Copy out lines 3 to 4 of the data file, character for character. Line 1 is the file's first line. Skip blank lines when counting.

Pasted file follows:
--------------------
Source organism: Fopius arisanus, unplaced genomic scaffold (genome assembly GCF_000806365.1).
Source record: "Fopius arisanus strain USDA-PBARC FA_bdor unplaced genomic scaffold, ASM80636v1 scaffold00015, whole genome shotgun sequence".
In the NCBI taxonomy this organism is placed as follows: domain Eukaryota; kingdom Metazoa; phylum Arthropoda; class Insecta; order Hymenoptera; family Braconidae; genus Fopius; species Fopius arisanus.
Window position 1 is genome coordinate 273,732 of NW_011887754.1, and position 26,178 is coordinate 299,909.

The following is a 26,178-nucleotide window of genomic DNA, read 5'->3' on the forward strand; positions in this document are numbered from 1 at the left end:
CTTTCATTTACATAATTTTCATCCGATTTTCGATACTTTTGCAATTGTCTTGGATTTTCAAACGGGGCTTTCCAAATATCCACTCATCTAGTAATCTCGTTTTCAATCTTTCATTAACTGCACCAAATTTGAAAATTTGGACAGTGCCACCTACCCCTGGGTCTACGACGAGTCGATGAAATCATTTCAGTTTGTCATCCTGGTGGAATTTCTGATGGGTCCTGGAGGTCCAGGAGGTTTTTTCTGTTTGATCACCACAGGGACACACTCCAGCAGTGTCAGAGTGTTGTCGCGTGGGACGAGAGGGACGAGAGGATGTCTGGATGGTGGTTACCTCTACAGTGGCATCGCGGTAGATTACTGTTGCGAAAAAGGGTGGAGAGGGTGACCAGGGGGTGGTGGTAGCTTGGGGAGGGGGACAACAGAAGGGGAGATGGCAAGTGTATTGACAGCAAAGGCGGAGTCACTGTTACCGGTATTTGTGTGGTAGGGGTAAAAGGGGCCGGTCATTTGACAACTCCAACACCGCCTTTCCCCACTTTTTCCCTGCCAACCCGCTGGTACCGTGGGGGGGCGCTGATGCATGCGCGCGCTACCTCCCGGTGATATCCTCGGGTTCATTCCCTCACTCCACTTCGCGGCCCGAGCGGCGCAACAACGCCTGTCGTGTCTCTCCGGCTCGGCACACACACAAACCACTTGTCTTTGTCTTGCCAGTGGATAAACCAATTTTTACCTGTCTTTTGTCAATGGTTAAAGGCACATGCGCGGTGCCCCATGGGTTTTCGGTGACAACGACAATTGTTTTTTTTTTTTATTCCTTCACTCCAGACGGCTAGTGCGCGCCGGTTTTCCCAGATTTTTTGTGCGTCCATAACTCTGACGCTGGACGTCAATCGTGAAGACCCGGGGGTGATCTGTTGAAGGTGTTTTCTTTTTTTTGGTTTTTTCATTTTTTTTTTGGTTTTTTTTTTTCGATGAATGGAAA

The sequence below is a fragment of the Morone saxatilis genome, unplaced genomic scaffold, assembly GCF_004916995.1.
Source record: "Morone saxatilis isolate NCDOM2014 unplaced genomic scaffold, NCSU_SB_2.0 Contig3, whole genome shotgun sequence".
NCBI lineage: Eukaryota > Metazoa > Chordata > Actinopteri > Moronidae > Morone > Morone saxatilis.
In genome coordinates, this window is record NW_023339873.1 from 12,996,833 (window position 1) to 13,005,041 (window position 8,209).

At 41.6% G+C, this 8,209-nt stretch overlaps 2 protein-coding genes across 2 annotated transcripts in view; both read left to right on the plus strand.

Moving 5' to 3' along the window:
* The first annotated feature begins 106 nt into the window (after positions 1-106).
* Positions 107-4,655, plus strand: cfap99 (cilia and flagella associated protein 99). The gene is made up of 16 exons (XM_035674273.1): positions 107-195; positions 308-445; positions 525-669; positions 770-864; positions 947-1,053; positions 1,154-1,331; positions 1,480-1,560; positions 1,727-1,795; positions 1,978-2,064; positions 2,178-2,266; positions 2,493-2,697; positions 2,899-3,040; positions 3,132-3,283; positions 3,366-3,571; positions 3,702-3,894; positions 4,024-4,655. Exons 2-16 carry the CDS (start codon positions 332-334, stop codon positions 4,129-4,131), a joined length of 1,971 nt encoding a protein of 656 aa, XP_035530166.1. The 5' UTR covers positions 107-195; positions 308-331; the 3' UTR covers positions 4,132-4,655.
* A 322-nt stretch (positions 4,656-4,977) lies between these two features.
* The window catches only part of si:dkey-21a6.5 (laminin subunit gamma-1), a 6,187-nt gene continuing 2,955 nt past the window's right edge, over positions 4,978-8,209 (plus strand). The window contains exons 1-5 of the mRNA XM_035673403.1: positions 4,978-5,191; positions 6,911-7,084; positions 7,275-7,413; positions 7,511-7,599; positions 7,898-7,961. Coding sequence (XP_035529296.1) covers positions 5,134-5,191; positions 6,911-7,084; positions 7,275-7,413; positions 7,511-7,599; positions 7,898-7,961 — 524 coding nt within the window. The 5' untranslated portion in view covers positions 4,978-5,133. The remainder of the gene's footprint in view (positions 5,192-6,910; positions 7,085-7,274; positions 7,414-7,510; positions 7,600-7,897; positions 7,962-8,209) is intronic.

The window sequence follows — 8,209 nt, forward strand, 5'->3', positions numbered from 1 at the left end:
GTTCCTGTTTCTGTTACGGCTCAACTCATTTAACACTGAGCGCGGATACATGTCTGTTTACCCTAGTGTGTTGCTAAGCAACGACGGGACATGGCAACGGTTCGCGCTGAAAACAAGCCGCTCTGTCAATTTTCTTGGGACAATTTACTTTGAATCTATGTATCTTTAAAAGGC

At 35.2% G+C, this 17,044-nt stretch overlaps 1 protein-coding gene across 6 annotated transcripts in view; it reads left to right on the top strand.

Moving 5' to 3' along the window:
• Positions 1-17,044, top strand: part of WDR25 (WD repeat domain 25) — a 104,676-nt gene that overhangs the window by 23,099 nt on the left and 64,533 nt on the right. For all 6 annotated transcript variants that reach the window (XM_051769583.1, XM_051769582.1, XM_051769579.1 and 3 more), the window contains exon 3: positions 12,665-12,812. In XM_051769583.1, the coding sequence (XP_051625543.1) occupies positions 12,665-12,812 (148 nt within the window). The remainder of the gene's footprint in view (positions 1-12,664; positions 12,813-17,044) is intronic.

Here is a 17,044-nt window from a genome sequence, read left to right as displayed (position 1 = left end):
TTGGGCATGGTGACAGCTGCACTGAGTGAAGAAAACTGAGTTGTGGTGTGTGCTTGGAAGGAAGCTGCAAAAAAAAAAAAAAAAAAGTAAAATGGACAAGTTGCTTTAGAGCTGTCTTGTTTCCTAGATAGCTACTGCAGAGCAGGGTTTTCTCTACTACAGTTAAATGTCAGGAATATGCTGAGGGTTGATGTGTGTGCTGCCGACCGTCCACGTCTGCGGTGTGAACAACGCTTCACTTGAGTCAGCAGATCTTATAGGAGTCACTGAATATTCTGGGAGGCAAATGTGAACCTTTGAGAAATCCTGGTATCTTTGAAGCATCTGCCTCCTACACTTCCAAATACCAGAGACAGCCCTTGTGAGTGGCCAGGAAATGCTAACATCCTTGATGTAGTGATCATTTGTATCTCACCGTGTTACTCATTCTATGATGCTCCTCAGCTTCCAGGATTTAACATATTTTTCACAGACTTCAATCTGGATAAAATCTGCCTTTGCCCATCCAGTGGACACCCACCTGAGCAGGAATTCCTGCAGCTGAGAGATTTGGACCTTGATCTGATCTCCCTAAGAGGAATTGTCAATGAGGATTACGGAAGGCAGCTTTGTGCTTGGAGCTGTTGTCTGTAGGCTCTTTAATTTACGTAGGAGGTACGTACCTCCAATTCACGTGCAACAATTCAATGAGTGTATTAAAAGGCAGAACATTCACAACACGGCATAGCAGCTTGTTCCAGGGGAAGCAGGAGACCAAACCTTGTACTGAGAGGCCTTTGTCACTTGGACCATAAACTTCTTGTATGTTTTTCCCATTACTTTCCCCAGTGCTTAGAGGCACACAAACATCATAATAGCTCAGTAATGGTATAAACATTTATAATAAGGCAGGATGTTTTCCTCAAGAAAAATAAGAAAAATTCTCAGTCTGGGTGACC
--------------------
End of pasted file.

In the NCBI taxonomy this organism is placed as follows: domain Eukaryota; kingdom Metazoa; phylum Arthropoda; class Insecta; order Hymenoptera; family Braconidae; genus Fopius; species Fopius arisanus.
Window position 1 is genome coordinate 273,732 of NW_011887754.1, and position 26,178 is coordinate 299,909.